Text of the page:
Carved in the bamboo section of Hollis Gardens ~ along with hundreds of others!  

And our family just got bigger . . . meet little Daisy.  She is Charlie and Hannah's newest addition (the pup in the middle with the pink collar).  One more and they will have caught up to us!  💓💓💓

Our amazing runner . . .


So last month our Jenn got engaged (a first) . . . and this month is another first for her ~ she completed a 15K on Saturday followed by an 8K on Sunday.  And she did it solo as her fiance was out of town.
  
To say we’re proud is an understatement!!!



Guess what else happened this weekend (on Friday actually)?  Mr. Hart was freed from his cast.  Finally, after 10 long weeks, he can drive again!  😁 And soon we'll be able to hike again.  But really, I'm just happy he can drive!  And if I'm happy, you can imagine how he is feeling.  

Well, that's it for now.  I've added a couple of new plants to the garden but will post about those later.  My Bones is nibbling at my elbow reminding me it's time for her morning walk.  She's so demanding (and so very loved). 💗

Take care ~ 
eli


***If you are not barefoot then you are overdressed.

February 16, 2017

It just never gets old . . .

Mother Nature . . . a million blooms . . . and that million and one is just as spectacular.  ❤

Carolina Jessamine (Gelsemium sempervirens)
My Carolina Jessamine is buried beneath the ever growing, super aggressive Dutchman's pipevine ~ but every year it works and works to put out a handful of blooms.  And every year I'm thankful for those few showy yellow flowers, especially when they appear in the middle of winter.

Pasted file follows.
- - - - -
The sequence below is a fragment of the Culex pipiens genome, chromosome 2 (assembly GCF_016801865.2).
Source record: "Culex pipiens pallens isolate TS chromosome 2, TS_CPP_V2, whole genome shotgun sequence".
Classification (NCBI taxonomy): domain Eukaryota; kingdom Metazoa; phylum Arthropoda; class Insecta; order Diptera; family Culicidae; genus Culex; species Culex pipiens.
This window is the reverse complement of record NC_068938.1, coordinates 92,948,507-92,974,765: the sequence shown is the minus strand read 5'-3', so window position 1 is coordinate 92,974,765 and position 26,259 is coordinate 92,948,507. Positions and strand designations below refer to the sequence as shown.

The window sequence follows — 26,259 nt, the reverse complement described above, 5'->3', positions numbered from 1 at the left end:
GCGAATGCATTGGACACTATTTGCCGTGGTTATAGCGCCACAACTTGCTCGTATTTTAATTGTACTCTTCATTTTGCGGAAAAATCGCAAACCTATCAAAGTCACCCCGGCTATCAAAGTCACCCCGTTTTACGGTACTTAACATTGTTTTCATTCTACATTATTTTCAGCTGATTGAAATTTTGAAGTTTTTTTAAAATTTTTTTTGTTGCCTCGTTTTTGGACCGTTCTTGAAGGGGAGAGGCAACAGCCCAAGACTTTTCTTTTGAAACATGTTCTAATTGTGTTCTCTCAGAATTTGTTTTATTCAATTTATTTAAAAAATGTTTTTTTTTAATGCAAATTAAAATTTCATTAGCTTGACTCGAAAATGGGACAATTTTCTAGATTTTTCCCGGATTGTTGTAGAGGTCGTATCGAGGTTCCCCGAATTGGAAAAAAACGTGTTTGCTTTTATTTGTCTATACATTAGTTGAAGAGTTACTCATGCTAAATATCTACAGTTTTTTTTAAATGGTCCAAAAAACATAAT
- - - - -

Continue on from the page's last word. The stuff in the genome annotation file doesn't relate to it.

This past weekend I was doing some serious trimming around the garden and found a chrysalis on a branch I was hauling roadside.  I clipped it off and brought it on the patio . . . and yesterday morning, before work, I spotted this beauty.  I've probably seen hundreds of emerging butterflies, but it never gets old.



I didn't want him to be stuck on the patio all day, so I transported him to the butterfly garden to finish drying and by lunch he was long gone.  Today I had two monarchs fluttering about.  I'd like to think he (or she) was one of them.

I have been a nature lover my whole life . . . and even after all these years . . . I still think it's magical!

February 8, 2017

Garden art, veggies, and a new plant!

From a gardener's standpoint, at least one who is trying to grow tropicals in a non-tropical zone, this has been a wonderful winter season so far . . . not a single day of frost (knock on wood).  I have a mango tree full of mangoes, Mexican tithonias that have never stopped blooming, and butterflies already laying eggs.  I know all that can change next week, but for now ~ I am very thankful.